The Republic of South Sudan is a landlocked country in East-Central Africa.The country gained its independence from the Republic of the Sudan in 2011, making it the newest country with widespread recognition. Its capital and largest city is Juba.

In retrospect, South Sudan gained independence from Sudan on 9 July 2011 as the outcome of a 2005 agreement that ended Africa’s longest-running civil war.

Made up of the 10 southern-most states of Sudan, South Sudan is one of the most diverse countries in Africa. It is home to over 60 different major ethnic groups, and the majority of its people follow traditional religions.

Independence did not bring conflict in South Sudan to an end. Civil war broke out in 2013 when the president fell out with his then vice president. Some 4 million people have been displaced.

Salva Kiir Mayardit became president of South Sudan – then still part of Sudan – and head of the Sudan People’s Liberation Movement (SPLM) in 2005, succeeding long-time rebel leader John Garang, who died in a helicopter crash.

Mr Kiir was re-elected as president in multiparty polls in the south in April 2010. In July 2011, when South Sudan became independent, he became president of the new state.

Just two years later, however, the country was engulfed by civil war when Mr Kiir sacked his entire cabinet and accused Vice-President Riek Machar of instigating a failed coup.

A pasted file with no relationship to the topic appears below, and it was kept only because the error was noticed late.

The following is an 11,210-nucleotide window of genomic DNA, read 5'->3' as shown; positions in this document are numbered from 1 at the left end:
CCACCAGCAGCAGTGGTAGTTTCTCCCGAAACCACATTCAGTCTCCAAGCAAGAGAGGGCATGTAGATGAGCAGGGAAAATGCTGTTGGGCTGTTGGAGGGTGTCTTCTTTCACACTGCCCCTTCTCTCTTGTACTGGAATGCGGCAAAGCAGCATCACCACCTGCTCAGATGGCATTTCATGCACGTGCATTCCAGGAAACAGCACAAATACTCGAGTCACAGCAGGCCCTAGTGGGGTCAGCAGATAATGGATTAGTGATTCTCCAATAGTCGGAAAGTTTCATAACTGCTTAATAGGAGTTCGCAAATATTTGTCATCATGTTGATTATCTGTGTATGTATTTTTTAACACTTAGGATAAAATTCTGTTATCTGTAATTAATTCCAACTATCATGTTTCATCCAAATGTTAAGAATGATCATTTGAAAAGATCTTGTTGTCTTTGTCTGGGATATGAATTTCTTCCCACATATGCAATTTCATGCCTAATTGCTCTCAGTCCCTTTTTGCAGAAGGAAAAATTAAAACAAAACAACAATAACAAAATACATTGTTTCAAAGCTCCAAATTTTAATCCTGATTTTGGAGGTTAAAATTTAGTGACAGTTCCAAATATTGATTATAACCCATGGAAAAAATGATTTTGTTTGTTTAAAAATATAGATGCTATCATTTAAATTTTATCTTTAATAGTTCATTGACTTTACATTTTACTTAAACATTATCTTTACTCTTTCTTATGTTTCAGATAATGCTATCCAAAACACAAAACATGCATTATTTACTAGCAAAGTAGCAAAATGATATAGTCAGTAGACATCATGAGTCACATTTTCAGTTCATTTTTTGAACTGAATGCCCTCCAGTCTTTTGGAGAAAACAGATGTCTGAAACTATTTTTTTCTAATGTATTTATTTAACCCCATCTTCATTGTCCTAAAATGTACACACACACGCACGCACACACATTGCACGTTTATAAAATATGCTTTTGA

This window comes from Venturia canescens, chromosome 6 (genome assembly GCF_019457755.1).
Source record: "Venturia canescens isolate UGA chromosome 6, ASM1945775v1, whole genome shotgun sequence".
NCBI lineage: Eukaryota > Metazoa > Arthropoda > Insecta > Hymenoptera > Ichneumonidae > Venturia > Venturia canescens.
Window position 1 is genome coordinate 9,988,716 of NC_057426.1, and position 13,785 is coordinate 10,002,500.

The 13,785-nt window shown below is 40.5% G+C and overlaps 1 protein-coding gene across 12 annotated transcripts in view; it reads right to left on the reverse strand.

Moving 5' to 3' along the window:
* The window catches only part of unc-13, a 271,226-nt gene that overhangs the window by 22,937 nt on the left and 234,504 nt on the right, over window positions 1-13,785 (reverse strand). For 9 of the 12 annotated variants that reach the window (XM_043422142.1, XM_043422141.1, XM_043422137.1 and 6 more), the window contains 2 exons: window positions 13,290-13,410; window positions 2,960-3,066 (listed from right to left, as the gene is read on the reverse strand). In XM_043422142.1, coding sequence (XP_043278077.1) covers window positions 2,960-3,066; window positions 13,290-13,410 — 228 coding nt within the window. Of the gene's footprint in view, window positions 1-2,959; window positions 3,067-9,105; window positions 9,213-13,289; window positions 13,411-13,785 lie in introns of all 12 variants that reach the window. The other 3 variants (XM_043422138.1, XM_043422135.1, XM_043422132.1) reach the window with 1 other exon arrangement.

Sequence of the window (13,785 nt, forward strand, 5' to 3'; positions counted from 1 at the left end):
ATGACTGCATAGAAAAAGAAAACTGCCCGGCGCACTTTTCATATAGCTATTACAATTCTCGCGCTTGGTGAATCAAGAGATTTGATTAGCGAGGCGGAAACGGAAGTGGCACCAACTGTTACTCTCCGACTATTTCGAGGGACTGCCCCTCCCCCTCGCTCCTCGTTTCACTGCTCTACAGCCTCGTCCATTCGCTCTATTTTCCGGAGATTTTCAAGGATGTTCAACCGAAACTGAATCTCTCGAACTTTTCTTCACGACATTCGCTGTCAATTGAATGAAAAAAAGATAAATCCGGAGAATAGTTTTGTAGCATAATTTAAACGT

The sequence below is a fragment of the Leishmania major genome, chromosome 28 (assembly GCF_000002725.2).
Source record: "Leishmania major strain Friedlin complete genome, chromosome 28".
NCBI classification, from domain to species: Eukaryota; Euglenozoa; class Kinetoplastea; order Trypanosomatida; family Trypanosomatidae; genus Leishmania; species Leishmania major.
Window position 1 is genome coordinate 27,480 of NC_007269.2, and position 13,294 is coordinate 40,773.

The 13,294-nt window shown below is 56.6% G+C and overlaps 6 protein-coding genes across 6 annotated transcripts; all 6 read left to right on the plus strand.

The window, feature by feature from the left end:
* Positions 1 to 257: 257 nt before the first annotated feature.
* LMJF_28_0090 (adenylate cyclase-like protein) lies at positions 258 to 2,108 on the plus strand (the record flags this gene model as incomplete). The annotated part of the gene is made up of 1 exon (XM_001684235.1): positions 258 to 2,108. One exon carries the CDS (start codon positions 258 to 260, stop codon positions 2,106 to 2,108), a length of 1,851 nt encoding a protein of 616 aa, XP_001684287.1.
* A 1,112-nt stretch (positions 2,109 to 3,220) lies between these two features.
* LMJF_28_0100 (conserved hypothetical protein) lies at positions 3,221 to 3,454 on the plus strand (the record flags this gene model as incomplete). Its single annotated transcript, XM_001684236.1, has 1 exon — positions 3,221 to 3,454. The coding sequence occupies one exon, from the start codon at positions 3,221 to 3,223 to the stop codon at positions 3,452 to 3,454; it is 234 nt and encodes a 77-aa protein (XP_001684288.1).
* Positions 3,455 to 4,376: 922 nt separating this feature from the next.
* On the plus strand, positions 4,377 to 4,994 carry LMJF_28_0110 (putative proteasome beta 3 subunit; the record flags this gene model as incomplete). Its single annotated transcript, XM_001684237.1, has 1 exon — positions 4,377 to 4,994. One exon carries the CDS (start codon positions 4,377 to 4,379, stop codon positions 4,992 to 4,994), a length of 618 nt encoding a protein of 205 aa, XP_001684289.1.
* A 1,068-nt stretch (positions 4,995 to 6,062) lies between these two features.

The government and rebels have failed to come to terms.

Media freedom is fragile in South Sudan, where armed groups, weak legal institutions and political pressures undermine free reporting.

Journalists risk arrest over reports that criticise the government and the ruling party. There have been reported seizures of newspapers, or disruption of their distribution, by the authorities.

The state-owned South Sudan TV has little competition, and the country’s poverty and limited electricity has hindered the development of TV media.


Some key dates in South Sudan’s history:

1956 – Sudan becomes independent but southern states are unhappy with their lack of autonomy. Tensions boil over into fighting that lasts until 1972, when the south is promised a degree of self-government.

1983 – Fighting starts again after the Sudanese government cancels the autonomy arrangements.

2011 – South Sudan becomes an independent country, after over 20 years of guerrilla warfare, which claimed the lives of at least 1.5 million people and more than four million were displaced.

2012 – Disagreements with Sudan over the oil-rich region of Abyei erupt into fighting, known as the Heglig Crisis. A peace deal was reached in June 2012 that helped resume South Sudan’s oil exports and created a 10km demilitarized zone along the border.

2013 – Civil war breaks out after the president, Salva Kiir Mayardiit, sacks the cabinet and accuses Vice-President Riek Machar of planning a failed coup. Over 2.2 million people are displaced by the fighting and severe famine puts the lives of thousands at risk.

2015 – Warring sides sign a peace deal to end the civil war, but the conflict continues.